Among the general public, solar thermal energy is currently associated with dark blue, rectangular collectors on building roofs. Technologies are needed for aesthetically high quality architecture which offer the architect more room for manoeuvre when it comes to low- and plus-energy buildings. With the “ArKol” project, researchers at Fraunhofer ISE together with partners are currently developing two façade collectors for solar thermal energy generation, which permit a high degree of design flexibility: a strip collector for opaque façade sections and a solar thermal blind for transparent sections. The current state of the two developments will be presented at the BAU 2017 trade fair.
As part of the “ArKol – development of architecturally highly integrated façade collectors with heat pipes” project, Fraunhofer ISE together with its partners...
At TU Wien, an alternative for resource intensive formwork for the construction of concrete domes was developed. It is now used in a test dome for the Austrian Federal Railways Infrastructure (ÖBB Infrastruktur).
Concrete shells are efficient structures, but not very resource efficient. The formwork for the construction of concrete domes alone requires a high amount of...
Many pathogens use certain sugar compounds from their host to help conceal themselves against the immune system. Scientists at the University of Bonn have now, in cooperation with researchers at the University of York in the United Kingdom, analyzed the dynamics of a bacterial molecule that is involved in this process. They demonstrate that the protein grabs onto the sugar molecule with a Pac Man-like chewing motion and holds it until it can be used. Their results could help design therapeutics that could make the protein poorer at grabbing and holding and hence compromise the pathogen in the host. The study has now been published in “Biophysical Journal”.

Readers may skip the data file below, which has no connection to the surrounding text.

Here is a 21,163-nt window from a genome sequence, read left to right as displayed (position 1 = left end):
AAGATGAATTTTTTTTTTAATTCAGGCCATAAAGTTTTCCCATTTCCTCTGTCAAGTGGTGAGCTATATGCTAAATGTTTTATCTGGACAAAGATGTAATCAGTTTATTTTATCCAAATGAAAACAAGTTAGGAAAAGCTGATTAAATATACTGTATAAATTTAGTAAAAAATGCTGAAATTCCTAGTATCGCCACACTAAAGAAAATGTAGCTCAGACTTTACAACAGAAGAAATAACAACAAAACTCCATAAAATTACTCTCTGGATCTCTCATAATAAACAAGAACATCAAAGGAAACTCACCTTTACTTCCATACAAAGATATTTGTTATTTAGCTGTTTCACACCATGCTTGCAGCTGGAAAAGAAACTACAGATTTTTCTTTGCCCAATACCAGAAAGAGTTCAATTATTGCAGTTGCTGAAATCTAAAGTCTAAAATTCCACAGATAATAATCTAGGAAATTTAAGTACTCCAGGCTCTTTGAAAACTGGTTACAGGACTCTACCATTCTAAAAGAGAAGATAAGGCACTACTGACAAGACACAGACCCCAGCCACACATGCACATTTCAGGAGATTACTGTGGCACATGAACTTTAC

The cells of the mouth, nose and intestinal mucosa produce large quantities of a chemical called sialic acid. Many bacteria possess a special transport system...
UMD, NOAA collaboration demonstrates suitability of in-orbit datasets for weather satellite calibration
"Traffic and weather, together on the hour!" blasts your local radio station, while your smartphone knows the weather halfway across the world. A network of...
Fiber-reinforced plastics (FRP) are frequently used in the aeronautic and automobile industry. However, the repair of workpieces made of these composite materials is often less profitable than exchanging the part. In order to increase the lifetime of FRP parts and to make them more eco-efficient, the Laser Zentrum Hannover e.V. (LZH) and the Apodius GmbH want to combine a new measuring device for fiber layer orientation with an innovative laser-based repair process.
Defects in FRP pieces may be production or operation-related. Whether or not repair is cost-effective depends on the geometry of the defective area, the tools...
10.01.2017 | Event News
09.01.2017 | Event News
05.01.2017 | Event News
16.01.2017 | Power and Electrical Engineering
16.01.2017 | Information Technology
16.01.2017 | Power and Electrical Engineering